"Sometimes in some branches in the North NPAs are zero percent. You can't find this kind of thing around the country.
"They have some kind of belief that what they borrow they pay. Even the East was 1.1 percent last year. I do not know the exact number this year."
A 30-year civil war in the north and east ended in 2009 with the crushing of Tamil Tiger separatists.
Bank of Ceylon and other state-run banks including People's Bank and National Savings Bank and Rural Banks were operating during the war even in Tamil Tiger controlled territories.
Wickramasinghe said the bank had operated banking outlets in refugee camps to cater to their customers.
Since then close to 140 billion rupees had been loaned, he said. The money had funded large number of small businesses, farmers and fishermen.
"These are not just big hotels. In Kilinocchi, Mullativu and even Jaffna rejuvenated after the war," Wickramasinghe said.
Wickramasinghe said the bank had encouraged organic agriculture.
Bank of Ceylon had been in the North for 63 years.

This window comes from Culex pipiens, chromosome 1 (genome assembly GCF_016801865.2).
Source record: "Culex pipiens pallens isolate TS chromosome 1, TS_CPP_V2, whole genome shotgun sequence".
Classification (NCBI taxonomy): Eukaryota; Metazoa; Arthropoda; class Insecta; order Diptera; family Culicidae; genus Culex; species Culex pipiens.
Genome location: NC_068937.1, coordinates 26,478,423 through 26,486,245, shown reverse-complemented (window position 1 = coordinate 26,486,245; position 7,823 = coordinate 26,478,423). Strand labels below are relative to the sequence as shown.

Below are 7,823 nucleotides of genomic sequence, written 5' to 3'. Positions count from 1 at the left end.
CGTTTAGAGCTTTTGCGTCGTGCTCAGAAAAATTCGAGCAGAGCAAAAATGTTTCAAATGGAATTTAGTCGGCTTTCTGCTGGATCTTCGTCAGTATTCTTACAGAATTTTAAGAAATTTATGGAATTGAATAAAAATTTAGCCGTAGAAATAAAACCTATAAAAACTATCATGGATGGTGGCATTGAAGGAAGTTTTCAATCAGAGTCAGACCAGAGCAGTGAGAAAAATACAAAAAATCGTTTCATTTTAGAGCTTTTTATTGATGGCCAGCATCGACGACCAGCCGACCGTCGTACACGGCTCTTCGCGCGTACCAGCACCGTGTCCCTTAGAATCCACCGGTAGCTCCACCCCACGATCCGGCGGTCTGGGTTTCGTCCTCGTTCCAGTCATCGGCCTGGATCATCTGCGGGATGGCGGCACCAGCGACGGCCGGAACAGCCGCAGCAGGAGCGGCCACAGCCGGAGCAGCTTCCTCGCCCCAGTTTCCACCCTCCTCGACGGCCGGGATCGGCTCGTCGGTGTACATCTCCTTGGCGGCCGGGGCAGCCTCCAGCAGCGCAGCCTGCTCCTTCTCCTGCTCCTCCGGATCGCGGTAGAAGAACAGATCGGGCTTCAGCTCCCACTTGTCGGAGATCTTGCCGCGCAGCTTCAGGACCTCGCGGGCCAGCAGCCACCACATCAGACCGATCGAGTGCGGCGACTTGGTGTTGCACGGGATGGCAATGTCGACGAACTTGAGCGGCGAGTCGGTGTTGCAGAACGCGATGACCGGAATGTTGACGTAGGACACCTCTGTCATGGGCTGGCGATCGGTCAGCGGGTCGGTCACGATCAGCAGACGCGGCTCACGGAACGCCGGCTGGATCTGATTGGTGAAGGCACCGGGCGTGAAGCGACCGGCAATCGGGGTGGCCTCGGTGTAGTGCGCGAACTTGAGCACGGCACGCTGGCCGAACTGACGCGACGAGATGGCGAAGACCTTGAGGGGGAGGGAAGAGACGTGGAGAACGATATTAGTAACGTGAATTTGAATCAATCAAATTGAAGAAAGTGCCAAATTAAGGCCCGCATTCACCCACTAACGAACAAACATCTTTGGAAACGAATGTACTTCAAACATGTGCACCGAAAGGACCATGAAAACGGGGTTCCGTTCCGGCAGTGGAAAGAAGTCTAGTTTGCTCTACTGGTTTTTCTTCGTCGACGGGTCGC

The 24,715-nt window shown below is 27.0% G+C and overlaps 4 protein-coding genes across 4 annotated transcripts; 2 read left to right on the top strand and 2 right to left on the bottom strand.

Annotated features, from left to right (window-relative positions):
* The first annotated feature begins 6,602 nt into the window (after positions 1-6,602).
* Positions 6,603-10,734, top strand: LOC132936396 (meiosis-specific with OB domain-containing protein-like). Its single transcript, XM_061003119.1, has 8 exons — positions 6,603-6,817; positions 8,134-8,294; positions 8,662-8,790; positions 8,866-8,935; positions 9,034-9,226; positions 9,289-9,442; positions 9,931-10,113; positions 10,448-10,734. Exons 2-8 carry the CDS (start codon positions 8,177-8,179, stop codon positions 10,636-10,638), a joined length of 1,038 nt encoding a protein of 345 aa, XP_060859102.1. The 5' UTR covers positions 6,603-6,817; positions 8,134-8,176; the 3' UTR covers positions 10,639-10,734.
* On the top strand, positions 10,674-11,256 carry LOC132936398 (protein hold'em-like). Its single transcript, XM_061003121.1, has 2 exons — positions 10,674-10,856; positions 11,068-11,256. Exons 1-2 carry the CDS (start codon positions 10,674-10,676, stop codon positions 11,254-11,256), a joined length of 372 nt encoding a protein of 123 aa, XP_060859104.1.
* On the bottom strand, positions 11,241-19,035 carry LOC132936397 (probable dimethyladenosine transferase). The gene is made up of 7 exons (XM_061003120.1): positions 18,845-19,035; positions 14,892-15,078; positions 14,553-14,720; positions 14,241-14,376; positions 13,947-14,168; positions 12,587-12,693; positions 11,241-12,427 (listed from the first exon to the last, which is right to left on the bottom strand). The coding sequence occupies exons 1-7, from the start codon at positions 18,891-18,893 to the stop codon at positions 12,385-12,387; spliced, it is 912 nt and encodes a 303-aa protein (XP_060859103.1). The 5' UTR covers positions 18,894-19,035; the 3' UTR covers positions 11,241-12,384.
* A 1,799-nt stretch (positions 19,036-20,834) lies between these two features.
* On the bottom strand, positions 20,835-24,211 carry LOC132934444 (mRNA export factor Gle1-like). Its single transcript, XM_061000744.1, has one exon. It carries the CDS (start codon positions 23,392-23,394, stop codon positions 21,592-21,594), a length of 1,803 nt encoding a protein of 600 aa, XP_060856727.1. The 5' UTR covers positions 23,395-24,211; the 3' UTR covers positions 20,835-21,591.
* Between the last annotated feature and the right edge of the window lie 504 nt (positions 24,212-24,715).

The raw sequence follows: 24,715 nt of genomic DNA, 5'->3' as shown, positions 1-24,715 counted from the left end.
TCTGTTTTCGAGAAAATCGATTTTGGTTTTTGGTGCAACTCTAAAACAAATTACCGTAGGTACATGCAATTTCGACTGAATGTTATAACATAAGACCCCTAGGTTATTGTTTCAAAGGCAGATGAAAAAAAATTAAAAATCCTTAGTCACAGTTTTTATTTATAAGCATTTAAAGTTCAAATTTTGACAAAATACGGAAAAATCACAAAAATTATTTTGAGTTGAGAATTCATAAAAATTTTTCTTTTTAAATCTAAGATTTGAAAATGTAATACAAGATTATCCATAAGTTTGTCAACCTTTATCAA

"Before the war, after the war and during the war we had been in the north," he said.
Banks operated from make-shift buildings and bank managers sometimes had to flee with the books to safer locations as fighting erupted flared from place to place during three decades of war.
Wickramasinghe said Bank of Ceylon had given permanent employment to a number of workers who had run branches during war time though their contracts said otherwise.
There had been some internal concerns about the issue but they had operated the branches during the war, he said.
"They had been working for 7 or 8 years. Under our rules we were not expected to recruit them full-time," Wickramasinghe said.
"But they had served the bank well. So it was done with transparency and good intentions."